Report Calls for More Control of Guns, Games in NJ

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    NEWSLETTERS

    AP

    A panel created by Gov. Chris Christie to address violence called Wednesday for tightening some gun control laws in the state, regulating video games and providing more help for the mentally ill.

    The group also recommended that schools have armed police officers but not in ways likely to raise fears of violence.

    The NJ Safe Task Force, created after 20 children and six educators were shot dead at a Newtown, Conn., elementary school last year, made 50 recommendations in response to the Republican governor's starting point: that he would be willing to consider more gun laws but only in conjunction with addressing mental health and violence in the media.

    Christie did not comment on any of the specifics of the plan but said in a statement that he would announce his proposals in the next week to 10 days. The state Assembly, controlled by Democrats, has been trying to push ahead on gun control. In February, it passed 22 bills aimed at increased gun control, but none of the measures has been taken up by the Senate.

    State Sen. Barbara Buono, a Democrat who's expected to win her party's nomination to face Christie in the November gubernatorial election, criticized the Wednesday report for failing to recommend more sweeping gun control measures. She is calling for requiring background checks for private gun sales, limiting ammunition magazine sizes and outlawing military-style weapons.

    The task force, led by former state Attorneys General Peter Verniero and John Degnan, did address gun laws; New Jersey's are considered among the strictest in the nation in some ways.

    The group said that the state should require that licenses to own firearms be subject to periodic renewal, though it did not settle on how often. It also called for a law to ban straw purchasers, people who buy guns for others.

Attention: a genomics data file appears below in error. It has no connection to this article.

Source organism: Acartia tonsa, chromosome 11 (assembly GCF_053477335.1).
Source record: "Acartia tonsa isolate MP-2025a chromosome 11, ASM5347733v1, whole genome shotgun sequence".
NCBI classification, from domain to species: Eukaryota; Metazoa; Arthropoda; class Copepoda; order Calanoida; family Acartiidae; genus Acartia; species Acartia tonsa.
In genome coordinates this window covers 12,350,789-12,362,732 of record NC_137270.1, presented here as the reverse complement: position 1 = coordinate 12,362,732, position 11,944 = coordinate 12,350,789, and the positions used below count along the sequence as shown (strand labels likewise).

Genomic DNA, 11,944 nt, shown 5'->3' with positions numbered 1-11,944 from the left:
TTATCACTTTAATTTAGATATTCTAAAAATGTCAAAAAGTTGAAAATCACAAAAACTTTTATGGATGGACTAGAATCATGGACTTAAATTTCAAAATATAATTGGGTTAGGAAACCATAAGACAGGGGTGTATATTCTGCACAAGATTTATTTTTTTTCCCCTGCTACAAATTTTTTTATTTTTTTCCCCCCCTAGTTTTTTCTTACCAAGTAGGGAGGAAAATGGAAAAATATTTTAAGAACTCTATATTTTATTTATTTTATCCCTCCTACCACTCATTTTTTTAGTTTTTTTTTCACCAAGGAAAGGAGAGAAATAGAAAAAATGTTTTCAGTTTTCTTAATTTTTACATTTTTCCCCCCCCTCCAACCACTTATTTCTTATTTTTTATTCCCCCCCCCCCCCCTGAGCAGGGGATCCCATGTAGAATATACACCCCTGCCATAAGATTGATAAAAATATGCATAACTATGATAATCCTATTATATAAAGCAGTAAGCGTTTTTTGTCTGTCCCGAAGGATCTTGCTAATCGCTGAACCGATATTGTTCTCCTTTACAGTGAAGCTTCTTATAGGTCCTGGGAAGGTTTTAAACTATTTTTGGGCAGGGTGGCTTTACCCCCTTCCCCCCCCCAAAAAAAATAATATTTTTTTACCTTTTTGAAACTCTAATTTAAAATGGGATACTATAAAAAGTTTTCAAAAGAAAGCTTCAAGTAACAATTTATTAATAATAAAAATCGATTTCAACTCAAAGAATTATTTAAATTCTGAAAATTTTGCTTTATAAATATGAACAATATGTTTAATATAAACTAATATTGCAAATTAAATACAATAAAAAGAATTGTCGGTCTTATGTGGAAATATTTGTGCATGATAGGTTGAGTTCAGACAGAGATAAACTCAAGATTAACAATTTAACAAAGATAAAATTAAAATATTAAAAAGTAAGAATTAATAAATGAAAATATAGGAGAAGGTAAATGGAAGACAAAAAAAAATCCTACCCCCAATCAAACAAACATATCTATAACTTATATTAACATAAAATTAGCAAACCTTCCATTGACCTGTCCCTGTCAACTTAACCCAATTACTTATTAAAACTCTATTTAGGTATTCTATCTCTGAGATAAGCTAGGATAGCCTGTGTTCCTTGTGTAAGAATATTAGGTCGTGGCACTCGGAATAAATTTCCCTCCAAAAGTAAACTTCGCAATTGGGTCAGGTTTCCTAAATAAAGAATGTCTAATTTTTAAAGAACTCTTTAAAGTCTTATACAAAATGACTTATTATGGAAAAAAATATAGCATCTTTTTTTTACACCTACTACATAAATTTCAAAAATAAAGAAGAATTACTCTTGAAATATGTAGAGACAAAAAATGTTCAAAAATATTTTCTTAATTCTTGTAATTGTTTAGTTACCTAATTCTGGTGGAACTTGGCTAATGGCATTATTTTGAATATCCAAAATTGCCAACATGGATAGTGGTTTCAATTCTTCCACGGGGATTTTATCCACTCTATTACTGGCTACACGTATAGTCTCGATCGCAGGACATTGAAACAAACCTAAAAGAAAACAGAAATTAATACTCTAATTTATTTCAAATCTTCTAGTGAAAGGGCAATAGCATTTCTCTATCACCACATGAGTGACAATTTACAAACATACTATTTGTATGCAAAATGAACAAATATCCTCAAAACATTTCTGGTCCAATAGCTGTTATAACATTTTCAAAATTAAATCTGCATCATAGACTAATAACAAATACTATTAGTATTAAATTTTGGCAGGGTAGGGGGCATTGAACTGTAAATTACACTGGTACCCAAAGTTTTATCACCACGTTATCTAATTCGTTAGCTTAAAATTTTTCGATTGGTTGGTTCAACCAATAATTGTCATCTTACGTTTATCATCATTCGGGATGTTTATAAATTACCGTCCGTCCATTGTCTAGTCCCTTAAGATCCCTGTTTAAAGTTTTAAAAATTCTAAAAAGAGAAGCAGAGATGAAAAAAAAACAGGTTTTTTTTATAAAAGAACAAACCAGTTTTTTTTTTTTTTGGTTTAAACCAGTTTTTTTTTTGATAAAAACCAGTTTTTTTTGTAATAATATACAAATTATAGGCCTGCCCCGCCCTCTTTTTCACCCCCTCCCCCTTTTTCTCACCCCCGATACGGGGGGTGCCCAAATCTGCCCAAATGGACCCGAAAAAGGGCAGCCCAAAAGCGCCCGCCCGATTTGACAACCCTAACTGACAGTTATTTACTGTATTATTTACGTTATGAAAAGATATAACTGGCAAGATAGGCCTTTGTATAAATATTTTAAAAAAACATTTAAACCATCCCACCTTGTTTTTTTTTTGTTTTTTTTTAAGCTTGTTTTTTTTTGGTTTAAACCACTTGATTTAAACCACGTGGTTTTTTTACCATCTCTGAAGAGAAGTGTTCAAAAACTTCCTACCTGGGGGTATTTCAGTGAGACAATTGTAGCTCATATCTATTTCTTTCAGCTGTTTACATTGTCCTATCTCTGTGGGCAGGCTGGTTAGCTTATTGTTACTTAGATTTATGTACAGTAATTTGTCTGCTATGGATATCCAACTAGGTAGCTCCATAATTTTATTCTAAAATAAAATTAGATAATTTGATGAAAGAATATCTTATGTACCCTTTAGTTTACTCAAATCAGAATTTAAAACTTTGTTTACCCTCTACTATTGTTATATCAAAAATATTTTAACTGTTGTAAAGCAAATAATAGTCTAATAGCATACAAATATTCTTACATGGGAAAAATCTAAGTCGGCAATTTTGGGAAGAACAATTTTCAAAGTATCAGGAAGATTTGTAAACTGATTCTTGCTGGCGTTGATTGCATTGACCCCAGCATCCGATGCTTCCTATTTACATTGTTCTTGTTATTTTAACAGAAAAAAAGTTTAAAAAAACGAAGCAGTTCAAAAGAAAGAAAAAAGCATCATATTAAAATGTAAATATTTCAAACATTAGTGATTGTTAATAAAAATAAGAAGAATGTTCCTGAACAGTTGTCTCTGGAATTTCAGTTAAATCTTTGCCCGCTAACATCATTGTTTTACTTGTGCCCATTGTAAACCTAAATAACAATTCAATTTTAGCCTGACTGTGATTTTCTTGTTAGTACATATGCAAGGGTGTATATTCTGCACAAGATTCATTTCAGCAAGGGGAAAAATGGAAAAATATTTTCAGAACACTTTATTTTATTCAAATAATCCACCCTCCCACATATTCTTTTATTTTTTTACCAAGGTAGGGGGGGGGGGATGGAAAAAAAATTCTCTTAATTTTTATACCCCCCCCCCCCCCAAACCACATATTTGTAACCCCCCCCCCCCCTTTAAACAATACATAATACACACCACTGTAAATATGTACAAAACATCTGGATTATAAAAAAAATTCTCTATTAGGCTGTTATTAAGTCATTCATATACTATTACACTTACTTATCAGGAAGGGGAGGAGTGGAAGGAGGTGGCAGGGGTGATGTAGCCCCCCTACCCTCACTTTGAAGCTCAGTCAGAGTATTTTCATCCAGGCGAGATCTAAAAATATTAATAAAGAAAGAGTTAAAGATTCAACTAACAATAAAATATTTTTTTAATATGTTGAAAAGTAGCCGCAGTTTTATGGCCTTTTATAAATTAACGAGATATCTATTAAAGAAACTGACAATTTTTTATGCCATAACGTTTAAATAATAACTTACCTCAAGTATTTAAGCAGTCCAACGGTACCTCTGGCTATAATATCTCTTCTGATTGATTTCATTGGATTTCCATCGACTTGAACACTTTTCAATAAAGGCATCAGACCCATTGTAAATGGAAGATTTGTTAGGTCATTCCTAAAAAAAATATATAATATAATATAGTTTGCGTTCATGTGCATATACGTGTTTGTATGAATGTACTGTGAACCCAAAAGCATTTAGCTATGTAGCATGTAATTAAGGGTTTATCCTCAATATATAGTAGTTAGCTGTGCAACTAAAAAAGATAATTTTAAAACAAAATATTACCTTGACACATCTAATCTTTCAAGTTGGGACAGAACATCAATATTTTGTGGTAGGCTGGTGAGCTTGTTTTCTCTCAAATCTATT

Other suggestions were aimed at clarifying existing provisions. One recommendation would make certain that people involuntarily committed for mental disorders but treated on an outpatient basis could be blocked from owning guns. Another would require prospective firearms purchasers to report their mental health histories.

    The group cited studies that found that media violence has been a factor for some mass killers and recommended regulation of video games, including requiring parental permission for minors who want to buy games rated "mature" or "adults only."

    The report also calls for a broader system to help people with mental illness or addictions and those in crisis and to launch a public campaign aimed at destigmatizing mental illness.

    When it comes to school security, the task force treads carefully, saying that having armed security officers or police in school "might unwittingly raise, rather than alleviate, the level of anxiety about gun violence."

    "High-visibility tactics that are intended to chill potential mass shooters may also have a chilling effect on the children we seek to protect," it said.

    Christie took a similar stance amid earlier calls for more armed school personnel.

    But the report praises existing resource officer programs, in which armed police officers are regularly in schools, and says such programs could be expanded. It suggests leaving decisions about officers in schools to local school officials.